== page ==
Can you freeze raw butternut squash? 

Sure! If I have extra raw butternut squash that I can't use before it goes bad, I like to freeze it raw and uncooked for later use. If you don't want to decide how to cook it now, leave that decision for later.

You can cut it in half and then dice it in small pieces and flash freeze the cut squash. Once the pieces are frozen, transfer them to a container or bag and freeze for up to 6 months. 

Different Ways to Prep and Bake Squash

If you don't want to eat the squash straight from the skin, or cut it in slices, you can absolutely prepare it other ways. 

​I have seen other who peel the butternut squash first. Use a vegetable peeler and remove the skin of the squash. It's not as hard as you think and comes off rather quickly and easily. 

Then you can slice the whole squash in half length ways as you would in my original method.

Next use a spoon to remove the seeds and then dice the squash halves into 1-inch cubes. I find this is easiest if I cut the halves into slices and then dice them up.

You can add some pads of butter with the salt and pepper over the diced pieces for some delicious flavor as you would in my original recipe, or choose to season and enjoy other ways. 

All that's left is to bake it. Pop the squash cubes on a baking sheet lined with parchment paper in a single layer and bake in a preheated oven at 400F for 30-35 minutes.

Larger squash may need twice the time, smaller may need less. Keep an eye on your squash pieces in the oven so you don't roast them to a crisp. You want the flavorful squash to have a hint of golden brown on pieces, but not charred coloring. 

Store your cooked pieces just as you would have in a container or in the freezer. 

Other ways to season your winter squash

  • Instead of using butter, try drizzling with oil. Avocado oil, melted coconut oil, or olive oil would all be delicious on top. Although, I stick to my butter as being the most flavorful way to enjoy your squash. 
  • Salt and pepper is a classic and simple way to flavor and roast butternut squash, but you can change up the flavors by sprinkling with garlic powder, onion powder, oregano, and other spices.
  • Try adding some fresh grated parmesan cheese and tossing in some small diced bacon pieces for a real treat of flavor and texture. 
  • If you want a sweeter flavor, you can add some brown sugar and drizzle with maple syrup or local honey. 

Helpful Tips

  • If you're having a hard time getting the seeds out, instead of a spoon, try using an ice cream scoop. I find that can be the easiest way to scoop the guts out. 
  • When cutting your squash up, always place the flat sides down on the sturdy cutting board. It's easier to cut anything this way and will give you a stronger grip on the knife and steadiness in your arm while cutting. This is great kitchen safety skills. 
  • If you're short on time, instead of setting aside time to cut your whole butternut squash, you can buy squash pre-cut and then follow the "Different Ways to Prep and Bake Squash" section.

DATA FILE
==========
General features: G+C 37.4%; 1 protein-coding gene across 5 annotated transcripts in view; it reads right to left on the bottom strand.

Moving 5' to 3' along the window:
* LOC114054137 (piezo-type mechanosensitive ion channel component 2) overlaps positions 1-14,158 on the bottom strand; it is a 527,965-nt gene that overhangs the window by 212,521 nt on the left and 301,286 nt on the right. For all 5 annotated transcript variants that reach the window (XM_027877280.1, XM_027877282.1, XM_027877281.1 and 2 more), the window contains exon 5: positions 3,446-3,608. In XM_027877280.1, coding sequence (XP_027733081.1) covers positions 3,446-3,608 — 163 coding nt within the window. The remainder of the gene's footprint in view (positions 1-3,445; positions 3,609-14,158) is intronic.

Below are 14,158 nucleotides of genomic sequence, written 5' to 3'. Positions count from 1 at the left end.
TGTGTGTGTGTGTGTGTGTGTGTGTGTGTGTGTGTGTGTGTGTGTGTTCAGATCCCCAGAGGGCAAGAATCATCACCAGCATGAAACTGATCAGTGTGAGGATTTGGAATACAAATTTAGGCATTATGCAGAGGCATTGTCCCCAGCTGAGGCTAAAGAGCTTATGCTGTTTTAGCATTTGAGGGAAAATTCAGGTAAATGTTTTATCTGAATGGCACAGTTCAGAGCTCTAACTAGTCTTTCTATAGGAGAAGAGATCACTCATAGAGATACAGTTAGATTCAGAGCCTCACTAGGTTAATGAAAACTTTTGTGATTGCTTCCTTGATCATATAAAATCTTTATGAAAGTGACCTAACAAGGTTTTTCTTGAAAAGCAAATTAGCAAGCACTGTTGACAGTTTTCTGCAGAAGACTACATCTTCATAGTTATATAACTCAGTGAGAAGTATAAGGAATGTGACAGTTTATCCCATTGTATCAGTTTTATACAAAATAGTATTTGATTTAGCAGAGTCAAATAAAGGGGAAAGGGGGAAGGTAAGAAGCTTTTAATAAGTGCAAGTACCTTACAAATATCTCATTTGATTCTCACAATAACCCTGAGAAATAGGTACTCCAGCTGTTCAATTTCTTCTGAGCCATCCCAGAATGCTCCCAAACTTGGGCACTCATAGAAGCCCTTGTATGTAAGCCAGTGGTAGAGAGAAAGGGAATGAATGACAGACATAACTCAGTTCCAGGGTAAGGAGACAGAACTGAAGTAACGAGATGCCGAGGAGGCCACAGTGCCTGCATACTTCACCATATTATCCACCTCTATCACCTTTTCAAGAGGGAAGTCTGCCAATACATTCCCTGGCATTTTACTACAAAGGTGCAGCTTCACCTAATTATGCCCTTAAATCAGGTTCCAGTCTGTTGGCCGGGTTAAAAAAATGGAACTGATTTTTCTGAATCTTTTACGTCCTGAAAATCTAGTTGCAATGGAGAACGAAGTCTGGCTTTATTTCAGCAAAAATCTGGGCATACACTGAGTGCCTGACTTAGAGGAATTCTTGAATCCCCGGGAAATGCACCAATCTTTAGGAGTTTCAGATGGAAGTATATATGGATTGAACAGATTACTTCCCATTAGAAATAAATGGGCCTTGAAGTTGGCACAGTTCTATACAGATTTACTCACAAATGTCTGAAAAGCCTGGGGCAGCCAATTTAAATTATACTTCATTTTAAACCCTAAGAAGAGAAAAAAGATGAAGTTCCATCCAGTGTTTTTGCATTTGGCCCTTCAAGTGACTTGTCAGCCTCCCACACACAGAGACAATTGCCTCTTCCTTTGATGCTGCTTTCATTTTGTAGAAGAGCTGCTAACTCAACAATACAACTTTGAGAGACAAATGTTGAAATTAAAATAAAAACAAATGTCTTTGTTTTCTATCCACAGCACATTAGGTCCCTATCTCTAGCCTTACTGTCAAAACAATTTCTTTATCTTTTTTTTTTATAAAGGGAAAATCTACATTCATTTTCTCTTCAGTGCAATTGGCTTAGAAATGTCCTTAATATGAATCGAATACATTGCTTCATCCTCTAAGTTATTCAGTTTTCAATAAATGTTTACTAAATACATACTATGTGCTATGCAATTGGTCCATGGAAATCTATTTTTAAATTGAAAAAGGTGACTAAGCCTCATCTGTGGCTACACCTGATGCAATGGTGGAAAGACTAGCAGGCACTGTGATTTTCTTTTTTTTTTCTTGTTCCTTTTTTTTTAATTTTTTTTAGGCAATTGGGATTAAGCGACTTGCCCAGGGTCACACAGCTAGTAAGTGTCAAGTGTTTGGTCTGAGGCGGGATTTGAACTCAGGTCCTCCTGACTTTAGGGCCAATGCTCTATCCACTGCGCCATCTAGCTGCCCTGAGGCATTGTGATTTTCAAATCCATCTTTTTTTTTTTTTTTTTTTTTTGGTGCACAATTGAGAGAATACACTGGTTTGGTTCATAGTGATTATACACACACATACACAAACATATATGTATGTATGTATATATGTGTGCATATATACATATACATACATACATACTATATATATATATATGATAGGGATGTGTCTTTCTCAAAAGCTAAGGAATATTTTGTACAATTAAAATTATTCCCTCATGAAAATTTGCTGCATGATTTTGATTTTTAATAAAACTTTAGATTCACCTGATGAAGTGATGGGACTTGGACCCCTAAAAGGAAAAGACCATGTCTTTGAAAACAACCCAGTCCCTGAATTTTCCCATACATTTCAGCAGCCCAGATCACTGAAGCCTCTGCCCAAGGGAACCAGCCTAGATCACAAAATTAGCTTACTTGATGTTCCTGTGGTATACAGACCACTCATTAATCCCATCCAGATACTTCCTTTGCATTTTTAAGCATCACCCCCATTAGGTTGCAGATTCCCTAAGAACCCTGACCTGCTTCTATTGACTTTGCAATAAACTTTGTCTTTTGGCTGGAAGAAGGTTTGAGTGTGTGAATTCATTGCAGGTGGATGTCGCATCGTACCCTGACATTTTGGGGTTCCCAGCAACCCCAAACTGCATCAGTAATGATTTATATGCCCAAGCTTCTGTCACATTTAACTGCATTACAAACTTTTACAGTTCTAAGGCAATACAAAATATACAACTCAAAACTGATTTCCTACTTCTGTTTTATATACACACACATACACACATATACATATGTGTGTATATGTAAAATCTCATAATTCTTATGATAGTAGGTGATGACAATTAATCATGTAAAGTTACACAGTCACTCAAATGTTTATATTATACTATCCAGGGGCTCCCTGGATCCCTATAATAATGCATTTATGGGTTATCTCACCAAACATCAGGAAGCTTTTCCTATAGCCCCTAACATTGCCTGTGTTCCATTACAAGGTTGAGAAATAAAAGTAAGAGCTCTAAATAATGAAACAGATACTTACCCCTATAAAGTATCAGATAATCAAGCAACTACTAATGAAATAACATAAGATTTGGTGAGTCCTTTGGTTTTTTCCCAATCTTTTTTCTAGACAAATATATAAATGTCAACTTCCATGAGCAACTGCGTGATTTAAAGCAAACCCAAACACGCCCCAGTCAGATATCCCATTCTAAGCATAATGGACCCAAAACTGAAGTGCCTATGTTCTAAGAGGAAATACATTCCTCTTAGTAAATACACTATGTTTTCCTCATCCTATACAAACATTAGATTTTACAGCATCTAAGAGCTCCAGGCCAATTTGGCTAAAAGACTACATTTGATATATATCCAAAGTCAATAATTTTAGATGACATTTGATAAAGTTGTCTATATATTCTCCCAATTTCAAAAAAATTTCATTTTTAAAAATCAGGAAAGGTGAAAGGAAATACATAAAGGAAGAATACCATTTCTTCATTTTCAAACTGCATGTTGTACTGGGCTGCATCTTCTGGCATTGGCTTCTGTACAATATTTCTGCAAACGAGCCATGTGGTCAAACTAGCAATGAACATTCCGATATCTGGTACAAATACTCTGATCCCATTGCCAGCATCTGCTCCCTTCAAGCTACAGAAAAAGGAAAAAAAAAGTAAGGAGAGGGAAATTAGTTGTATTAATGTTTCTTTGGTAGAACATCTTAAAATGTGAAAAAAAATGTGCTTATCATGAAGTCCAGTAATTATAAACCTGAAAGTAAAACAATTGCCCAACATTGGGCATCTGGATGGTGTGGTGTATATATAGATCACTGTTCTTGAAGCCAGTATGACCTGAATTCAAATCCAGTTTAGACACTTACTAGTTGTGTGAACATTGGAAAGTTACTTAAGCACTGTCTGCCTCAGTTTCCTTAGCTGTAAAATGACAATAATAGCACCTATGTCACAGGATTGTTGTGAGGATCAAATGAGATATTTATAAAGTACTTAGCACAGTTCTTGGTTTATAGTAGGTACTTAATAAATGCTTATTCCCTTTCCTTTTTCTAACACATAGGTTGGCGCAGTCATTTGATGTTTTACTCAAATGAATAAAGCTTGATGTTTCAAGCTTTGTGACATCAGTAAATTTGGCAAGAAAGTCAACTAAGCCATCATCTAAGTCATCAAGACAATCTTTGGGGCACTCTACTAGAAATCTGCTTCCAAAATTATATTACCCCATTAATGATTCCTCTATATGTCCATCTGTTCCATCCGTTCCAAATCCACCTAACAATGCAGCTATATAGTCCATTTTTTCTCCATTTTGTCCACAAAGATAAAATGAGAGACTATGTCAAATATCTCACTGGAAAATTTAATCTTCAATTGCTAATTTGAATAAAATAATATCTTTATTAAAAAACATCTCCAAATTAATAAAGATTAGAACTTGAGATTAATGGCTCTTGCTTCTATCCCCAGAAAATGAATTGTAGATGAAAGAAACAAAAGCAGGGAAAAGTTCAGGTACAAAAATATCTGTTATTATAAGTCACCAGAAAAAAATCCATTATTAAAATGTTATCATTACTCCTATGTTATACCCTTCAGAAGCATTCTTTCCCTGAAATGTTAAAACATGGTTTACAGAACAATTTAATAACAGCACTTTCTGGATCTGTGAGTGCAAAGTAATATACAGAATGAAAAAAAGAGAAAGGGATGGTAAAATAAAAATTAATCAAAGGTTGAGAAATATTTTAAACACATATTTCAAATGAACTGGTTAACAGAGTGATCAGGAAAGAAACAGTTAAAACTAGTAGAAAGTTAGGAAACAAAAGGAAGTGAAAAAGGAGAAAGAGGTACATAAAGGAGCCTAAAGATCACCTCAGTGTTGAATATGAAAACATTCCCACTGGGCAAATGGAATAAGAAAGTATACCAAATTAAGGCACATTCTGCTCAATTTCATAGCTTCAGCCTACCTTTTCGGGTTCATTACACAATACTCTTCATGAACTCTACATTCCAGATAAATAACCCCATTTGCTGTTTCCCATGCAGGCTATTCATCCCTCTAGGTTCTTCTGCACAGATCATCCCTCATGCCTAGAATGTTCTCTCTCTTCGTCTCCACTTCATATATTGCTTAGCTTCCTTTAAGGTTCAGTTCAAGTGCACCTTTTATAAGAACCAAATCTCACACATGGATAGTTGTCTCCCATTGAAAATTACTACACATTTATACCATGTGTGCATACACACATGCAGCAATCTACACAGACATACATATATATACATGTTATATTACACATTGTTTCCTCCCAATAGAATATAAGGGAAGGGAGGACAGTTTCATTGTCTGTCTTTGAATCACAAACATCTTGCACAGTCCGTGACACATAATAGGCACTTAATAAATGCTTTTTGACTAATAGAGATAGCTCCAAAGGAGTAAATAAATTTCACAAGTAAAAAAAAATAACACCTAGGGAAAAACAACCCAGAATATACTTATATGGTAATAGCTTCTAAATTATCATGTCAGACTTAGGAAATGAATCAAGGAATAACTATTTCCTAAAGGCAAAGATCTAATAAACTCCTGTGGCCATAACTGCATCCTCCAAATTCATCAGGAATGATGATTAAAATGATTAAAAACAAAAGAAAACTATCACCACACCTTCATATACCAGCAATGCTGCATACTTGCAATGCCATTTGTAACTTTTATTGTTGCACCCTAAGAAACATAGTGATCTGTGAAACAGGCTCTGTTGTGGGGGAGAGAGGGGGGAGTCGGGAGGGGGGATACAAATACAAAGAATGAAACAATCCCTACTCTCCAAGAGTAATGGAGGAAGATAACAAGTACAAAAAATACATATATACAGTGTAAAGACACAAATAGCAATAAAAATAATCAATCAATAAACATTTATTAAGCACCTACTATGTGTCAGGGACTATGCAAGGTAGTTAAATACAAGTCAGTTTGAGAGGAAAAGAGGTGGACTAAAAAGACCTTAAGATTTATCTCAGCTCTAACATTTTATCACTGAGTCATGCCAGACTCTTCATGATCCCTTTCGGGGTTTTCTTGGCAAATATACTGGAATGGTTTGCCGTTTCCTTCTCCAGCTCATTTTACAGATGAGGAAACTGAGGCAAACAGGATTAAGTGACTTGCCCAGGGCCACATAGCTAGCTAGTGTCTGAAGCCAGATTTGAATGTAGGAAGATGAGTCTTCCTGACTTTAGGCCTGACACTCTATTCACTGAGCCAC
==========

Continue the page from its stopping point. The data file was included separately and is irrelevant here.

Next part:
• Be sure to move the rack in the oven so you don't roast the squash too close to the heating element. That's a recipe for a quick disaster if you aren't planning on attempting to broil it. 
  • The necessary bake time for your squash can vary widely depending on the size of the squash. Don't just set it and forget it. 
  • You can use this easy step-by-step recipe with other winter squashes. Spaghetti squash, acorn squash and other winter squash varieties are all great when prepared using this cooking method. The cooking time may vary depending on the size of the squash, but it's generally very similar. Top with butter and some fresh herbs and enjoy!

​Whichever way you choose to make this delicious side dish, be sure to keep an eye on the squash in the oven so you don't over cook it. This really is a simple recipe and is great to use in other recipes. 

Related Recipes

Try these butternut squash recipes, and other similar dishes.

If you tried this recipe for oven baked butternut squash, leave a rating in the recipe card, or drop questions and comments below.

📖 Recipe

Roasted butternut squash on a baking sheet with salt and pepper.

How to Bake Butternut Squash

Easy instructions for how to roast butternut squash in the oven.
4.96 from 44 votes
Print Pin Rate
Course: Side Dish
Cuisine: American
Keyword: bake butternut squash, roast butternut squash
Prep Time: 5 minutes
Cook Time: 1 hour
Total Time: 1 hour 5 minutes
Servings: 4
Calories: 94kcal
Author: Erin
Cost: $1.10


  • 1 butternut squash
  • 4 tablespoons butter
  • 1 teaspoon kosher salt
  • ½ teaspoon coarse ground black pepper


  • Preheat oven to 400 degrees.
  • Cut the butternut squash in half lengthwise from stem to the bottom.
  • Scoop the seeds and pulp out of the cavity.
  • Lay on a baking sheet and spread 1 tablespoon of softened butter on each half.
  • Sprinkle the top of each half liberally with salt and pepper.
  • Place a pad (1 tablespoon) of butter in each cavity.
  • Roast for about 1 hour until fork tender.


  • Choose a squash that doesn't have any green spots, has matte (not shiny) skin. 
  • A few dings and dents are normal.
  • Butter roasts better on the squash and is recommended over olive oil for this recipe. 
  • Don't forget to stab the squash halves on their cut side up, with a fork several times before buttering. 
  • Coarse salt and coarse ground pepper adds good texture and is preferred for roasting/baking the butternut squash.
  • Small squashes may only need to cook for 45 minutes, larger ones may need to go as long as an hour and twenty minutes.
  • The squash can be tested for doneness by poking a fork in the flesh to see if it's "fork tender". 


Calories: 94kcal | Carbohydrates: 23g | Protein: 2g | Fat: 1g | Saturated Fat: 1g | Cholesterol: 2mg | Sodium: 605mg | Potassium: 680mg | Fiber: 4g | Sugar: 5g | Vitamin A: 19956IU | Vitamin C: 39mg | Calcium: 107mg | Iron: 1mg
Tried this Recipe? Pin it for Later!Mention @TheFrozenBiscuit or tag #thefrozenbiscuit!
Recipe Rating

Debra Jo Hailey

Monday 22nd of January 2024

Owner of the Frozen Biscuit, Please check your comments. Someone who is craving negative attention is using your innocent platform as an opportunity to test out his/ her usage of foul language. Thanks!


Thursday 26th of October 2023

I stuffed mine with turkey Italian sausage, apples,spinach, and more and topped with fresh mozzarella. SO yummy!

Ken wills

Saturday 18th of November 2023

@Mary, fuck your mom in her tight ass hole


Saturday 1st of July 2023

Have a lot of them and would like a batch baked up to freeze. Can you do this?

Kathy Robertson

Sunday 4th of December 2022

Best i’ve ever had thank you


Saturday 3rd of December 2022

Turned out perfect! So moist and tender!